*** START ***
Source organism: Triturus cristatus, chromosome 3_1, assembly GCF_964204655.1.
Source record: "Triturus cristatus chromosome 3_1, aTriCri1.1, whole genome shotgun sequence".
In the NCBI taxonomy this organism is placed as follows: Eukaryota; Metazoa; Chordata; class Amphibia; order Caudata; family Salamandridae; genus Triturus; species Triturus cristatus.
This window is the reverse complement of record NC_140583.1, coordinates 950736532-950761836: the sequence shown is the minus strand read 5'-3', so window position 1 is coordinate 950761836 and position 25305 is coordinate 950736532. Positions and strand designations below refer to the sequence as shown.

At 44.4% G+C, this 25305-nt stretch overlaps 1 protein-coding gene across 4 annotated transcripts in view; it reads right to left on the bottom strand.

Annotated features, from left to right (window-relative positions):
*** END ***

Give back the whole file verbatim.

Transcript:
Source organism: Triturus cristatus, chromosome 3_1, assembly GCF_964204655.1.
Source record: "Triturus cristatus chromosome 3_1, aTriCri1.1, whole genome shotgun sequence".
In the NCBI taxonomy this organism is placed as follows: Eukaryota; Metazoa; Chordata; class Amphibia; order Caudata; family Salamandridae; genus Triturus; species Triturus cristatus.
This window is the reverse complement of record NC_140583.1, coordinates 950736532-950761836: the sequence shown is the minus strand read 5'-3', so window position 1 is coordinate 950761836 and position 25305 is coordinate 950736532. Positions and strand designations below refer to the sequence as shown.

At 44.4% G+C, this 25305-nt stretch overlaps 1 protein-coding gene across 4 annotated transcripts in view; it reads right to left on the bottom strand.

Annotated features, from left to right (window-relative positions):